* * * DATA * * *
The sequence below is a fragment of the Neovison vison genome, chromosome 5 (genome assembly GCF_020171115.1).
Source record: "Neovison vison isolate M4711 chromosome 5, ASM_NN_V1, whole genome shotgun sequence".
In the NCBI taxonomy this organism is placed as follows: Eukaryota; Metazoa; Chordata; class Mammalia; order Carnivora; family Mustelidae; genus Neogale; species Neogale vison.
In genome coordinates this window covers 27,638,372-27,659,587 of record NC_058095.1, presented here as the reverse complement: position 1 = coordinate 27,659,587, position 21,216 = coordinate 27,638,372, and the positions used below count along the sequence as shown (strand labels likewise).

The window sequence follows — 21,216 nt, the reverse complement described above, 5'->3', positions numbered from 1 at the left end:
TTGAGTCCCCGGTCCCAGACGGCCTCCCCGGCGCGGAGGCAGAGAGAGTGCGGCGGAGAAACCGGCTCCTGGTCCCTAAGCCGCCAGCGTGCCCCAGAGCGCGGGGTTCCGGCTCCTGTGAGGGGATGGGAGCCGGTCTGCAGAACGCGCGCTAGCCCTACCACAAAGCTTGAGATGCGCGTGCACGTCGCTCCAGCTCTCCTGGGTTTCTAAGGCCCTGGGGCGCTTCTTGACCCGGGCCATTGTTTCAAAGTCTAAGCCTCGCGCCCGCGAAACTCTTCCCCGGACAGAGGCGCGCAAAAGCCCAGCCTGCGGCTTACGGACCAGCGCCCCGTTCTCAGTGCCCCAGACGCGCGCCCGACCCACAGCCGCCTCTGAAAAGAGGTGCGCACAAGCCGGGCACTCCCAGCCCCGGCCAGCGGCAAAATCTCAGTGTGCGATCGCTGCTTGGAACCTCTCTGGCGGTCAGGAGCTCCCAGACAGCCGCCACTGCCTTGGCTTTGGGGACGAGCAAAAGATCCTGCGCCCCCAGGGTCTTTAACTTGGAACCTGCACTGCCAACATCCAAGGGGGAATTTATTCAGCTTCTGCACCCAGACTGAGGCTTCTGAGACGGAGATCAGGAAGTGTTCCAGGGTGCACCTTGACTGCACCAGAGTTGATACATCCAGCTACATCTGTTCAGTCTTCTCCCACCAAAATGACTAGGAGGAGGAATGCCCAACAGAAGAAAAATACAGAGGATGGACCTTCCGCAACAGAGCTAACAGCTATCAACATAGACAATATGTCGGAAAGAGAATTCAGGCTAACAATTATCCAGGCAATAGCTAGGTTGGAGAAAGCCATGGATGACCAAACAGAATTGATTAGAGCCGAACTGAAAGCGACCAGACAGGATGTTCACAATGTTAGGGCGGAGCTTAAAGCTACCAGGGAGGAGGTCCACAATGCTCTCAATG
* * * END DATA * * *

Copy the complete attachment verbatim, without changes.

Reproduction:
The sequence below is a fragment of the Neovison vison genome, chromosome 5 (genome assembly GCF_020171115.1).
Source record: "Neovison vison isolate M4711 chromosome 5, ASM_NN_V1, whole genome shotgun sequence".
In the NCBI taxonomy this organism is placed as follows: Eukaryota; Metazoa; Chordata; class Mammalia; order Carnivora; family Mustelidae; genus Neogale; species Neogale vison.
In genome coordinates this window covers 27,638,372-27,659,587 of record NC_058095.1, presented here as the reverse complement: position 1 = coordinate 27,659,587, position 21,216 = coordinate 27,638,372, and the positions used below count along the sequence as shown (strand labels likewise).

The window sequence follows — 21,216 nt, the reverse complement described above, 5'->3', positions numbered from 1 at the left end:
TTGAGTCCCCGGTCCCAGACGGCCTCCCCGGCGCGGAGGCAGAGAGAGTGCGGCGGAGAAACCGGCTCCTGGTCCCTAAGCCGCCAGCGTGCCCCAGAGCGCGGGGTTCCGGCTCCTGTGAGGGGATGGGAGCCGGTCTGCAGAACGCGCGCTAGCCCTACCACAAAGCTTGAGATGCGCGTGCACGTCGCTCCAGCTCTCCTGGGTTTCTAAGGCCCTGGGGCGCTTCTTGACCCGGGCCATTGTTTCAAAGTCTAAGCCTCGCGCCCGCGAAACTCTTCCCCGGACAGAGGCGCGCAAAAGCCCAGCCTGCGGCTTACGGACCAGCGCCCCGTTCTCAGTGCCCCAGACGCGCGCCCGACCCACAGCCGCCTCTGAAAAGAGGTGCGCACAAGCCGGGCACTCCCAGCCCCGGCCAGCGGCAAAATCTCAGTGTGCGATCGCTGCTTGGAACCTCTCTGGCGGTCAGGAGCTCCCAGACAGCCGCCACTGCCTTGGCTTTGGGGACGAGCAAAAGATCCTGCGCCCCCAGGGTCTTTAACTTGGAACCTGCACTGCCAACATCCAAGGGGGAATTTATTCAGCTTCTGCACCCAGACTGAGGCTTCTGAGACGGAGATCAGGAAGTGTTCCAGGGTGCACCTTGACTGCACCAGAGTTGATACATCCAGCTACATCTGTTCAGTCTTCTCCCACCAAAATGACTAGGAGGAGGAATGCCCAACAGAAGAAAAATACAGAGGATGGACCTTCCGCAACAGAGCTAACAGCTATCAACATAGACAATATGTCGGAAAGAGAATTCAGGCTAACAATTATCCAGGCAATAGCTAGGTTGGAGAAAGCCATGGATGACCAAACAGAATTGATTAGAGCCGAACTGAAAGCGACCAGACAGGATGTTCACAATGTTAGGGCGGAGCTTAAAGCTACCAGGGAGGAGGTCCACAATGCTCTCAATG